Impact of virtual case-based collaborative learning compared to virtual lectures to teaching critical appraisal of medical literature in fourth-year medical students, a pilot mixed methods study.
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Esparza Perez, Ramiro Israel
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CitationEsparza Perez, Ramiro Israel. 2021. Impact of virtual case-based collaborative learning compared to virtual lectures to teaching critical appraisal of medical literature in fourth-year medical students, a pilot mixed methods study.. Master's thesis, Harvard Medical School.
AbstractIntroduction: Evidence-based medicine (EBM) is a practice that allows clinicians to implement the best available evidence for our patients. However, there is no best way to teach EBM, and multiple strategies have been implemented with mixed results.
Methods: The purpose of this study was to compare two approaches to teaching EBM and explore their relative effectiveness in student self-perceived knowledge, skills, and experiences. We compared a virtual version of a relatively new active-learning approach, case-based collaborative learning (CBCL), with a virtual version of a traditional lecture. A pilot explanatory sequential mixed method design was performed. Quantitative data were obtained from tests and surveys and qualitative data from focus group discussion interviews and open-ended survey questions.
Results: Ninety-nine students participated in the study, 49 in the VCBCL group and 50 in the VL group. Minimal expected retention and recruitment rates were achieved for this pilot. Knowledge and skill scores were high in both groups (20/20 in VCBCL and 19.5 in VL group, p=0.067). Both groups reported high quality and engaging sessions; in the VL group, class participation increased at the end of the study (p=0.047), but only in the VCBCL group students felt more comfortable sharing challenging opinions (p.001). Three themes and 13 subthemes emerged from the qualitative analysis of focus group and open-ended survey data, with student experience of “engagement” as a central organizing theme. A conceptual model with engagement at the center describes the students’ experiences and motivational states along 5 interrelated dimensions, specifically: student, facilitator skills, group learning experiences, instructional design, and learning environment. VCBCL promoted engagement by aligning with all the model elements and promoting a high degree of intrinsic motivation. VL, lacking the “group” factor and peer interactions, appeared to be associated with less intrinsic motivation. While this situation reduced engagement, it was partially compensated by a good instructional design and facilitator skills.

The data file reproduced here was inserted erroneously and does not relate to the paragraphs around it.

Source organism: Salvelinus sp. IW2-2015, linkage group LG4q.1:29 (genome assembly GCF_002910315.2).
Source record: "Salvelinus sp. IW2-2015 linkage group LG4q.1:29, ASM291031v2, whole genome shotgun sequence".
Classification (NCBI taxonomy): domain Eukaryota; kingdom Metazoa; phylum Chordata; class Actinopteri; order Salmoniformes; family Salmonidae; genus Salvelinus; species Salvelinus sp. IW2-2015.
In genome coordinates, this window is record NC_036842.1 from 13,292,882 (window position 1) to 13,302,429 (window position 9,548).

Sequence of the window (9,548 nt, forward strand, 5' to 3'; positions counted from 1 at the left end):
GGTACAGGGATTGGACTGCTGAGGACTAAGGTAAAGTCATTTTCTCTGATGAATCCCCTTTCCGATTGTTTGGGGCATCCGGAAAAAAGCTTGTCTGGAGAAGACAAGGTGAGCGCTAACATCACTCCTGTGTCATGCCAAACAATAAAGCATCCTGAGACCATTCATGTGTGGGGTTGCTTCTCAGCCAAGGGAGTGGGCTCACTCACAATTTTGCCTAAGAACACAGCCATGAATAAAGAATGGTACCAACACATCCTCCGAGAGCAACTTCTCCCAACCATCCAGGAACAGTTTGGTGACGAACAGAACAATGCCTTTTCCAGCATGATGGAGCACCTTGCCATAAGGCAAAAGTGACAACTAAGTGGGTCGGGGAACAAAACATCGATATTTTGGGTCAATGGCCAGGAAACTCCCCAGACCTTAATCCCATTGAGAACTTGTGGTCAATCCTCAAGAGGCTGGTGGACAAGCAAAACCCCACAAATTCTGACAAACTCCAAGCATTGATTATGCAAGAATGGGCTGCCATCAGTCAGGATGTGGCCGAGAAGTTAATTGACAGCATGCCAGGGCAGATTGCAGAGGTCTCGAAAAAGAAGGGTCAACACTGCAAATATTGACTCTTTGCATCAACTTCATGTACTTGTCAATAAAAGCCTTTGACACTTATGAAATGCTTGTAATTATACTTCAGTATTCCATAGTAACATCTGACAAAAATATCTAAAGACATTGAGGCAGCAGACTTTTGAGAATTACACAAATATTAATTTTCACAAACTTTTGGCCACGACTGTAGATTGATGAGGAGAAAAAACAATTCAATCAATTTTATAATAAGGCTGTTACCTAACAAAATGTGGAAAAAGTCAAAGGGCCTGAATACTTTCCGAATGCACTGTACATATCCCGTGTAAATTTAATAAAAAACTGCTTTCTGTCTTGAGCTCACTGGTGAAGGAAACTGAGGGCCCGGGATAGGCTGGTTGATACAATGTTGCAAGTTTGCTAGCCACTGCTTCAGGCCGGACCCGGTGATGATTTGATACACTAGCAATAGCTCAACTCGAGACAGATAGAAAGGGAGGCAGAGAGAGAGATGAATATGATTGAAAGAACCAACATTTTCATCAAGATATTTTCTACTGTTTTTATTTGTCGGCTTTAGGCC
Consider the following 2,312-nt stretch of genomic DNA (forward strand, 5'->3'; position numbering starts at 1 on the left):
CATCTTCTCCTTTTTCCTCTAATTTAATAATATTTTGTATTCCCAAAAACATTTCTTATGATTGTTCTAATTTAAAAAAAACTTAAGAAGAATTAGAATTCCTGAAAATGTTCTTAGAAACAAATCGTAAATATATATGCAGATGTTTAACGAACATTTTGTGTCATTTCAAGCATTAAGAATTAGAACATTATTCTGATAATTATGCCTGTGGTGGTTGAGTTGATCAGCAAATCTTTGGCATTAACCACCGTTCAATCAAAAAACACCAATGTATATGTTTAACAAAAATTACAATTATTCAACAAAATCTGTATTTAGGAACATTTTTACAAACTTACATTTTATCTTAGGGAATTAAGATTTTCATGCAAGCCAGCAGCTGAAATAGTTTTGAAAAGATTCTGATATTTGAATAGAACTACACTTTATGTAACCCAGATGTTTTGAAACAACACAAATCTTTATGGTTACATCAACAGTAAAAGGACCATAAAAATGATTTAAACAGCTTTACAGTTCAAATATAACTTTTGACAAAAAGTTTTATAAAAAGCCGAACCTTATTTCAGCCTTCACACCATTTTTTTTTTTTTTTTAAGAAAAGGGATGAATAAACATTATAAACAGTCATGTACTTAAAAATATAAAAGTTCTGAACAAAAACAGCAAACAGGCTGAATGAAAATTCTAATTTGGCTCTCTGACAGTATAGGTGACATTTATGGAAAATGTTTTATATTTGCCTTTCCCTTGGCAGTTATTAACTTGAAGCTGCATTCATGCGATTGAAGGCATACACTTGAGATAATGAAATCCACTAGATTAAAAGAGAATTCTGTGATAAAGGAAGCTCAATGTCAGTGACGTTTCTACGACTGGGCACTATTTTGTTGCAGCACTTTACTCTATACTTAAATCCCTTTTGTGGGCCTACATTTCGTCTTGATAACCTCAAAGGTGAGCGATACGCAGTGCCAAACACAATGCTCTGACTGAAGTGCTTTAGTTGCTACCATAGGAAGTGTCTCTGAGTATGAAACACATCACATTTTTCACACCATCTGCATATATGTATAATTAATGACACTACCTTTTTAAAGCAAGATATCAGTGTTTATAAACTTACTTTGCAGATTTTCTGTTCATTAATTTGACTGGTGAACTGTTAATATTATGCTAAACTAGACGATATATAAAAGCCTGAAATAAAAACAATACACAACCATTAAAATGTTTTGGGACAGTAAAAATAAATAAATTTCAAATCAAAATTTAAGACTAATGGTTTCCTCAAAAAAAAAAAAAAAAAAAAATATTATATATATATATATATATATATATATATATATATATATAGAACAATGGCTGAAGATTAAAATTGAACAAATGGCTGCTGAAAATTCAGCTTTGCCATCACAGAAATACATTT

Conclusions: Although students in virtual case-based collaborative learning (VCBCL) and traditional lecture groups performed similarly well in quantitative measures of knowledge and skills in evidence-based medicine, there were notable qualitative differences in the two approaches, with VCBCL students describing higher levels of engagement in classroom learning and greater levels of intrinsic motivation. Pilot implementation of the VCBCL approach was feasible even in the context of a university that otherwise is entirely lecture-based. Given equal levels of facilitator skills in teaching in these methods, VCBL appears to be the superior method by fostering students’ participation in solving higher order thinking clinical problems, encouraging interaction with peers, and in supporting students’ sense of autonomy, competence and relatedness.
Citable link to this pagehttps://nrs.harvard.edu/URN-3:HUL.INSTREPOS:37368636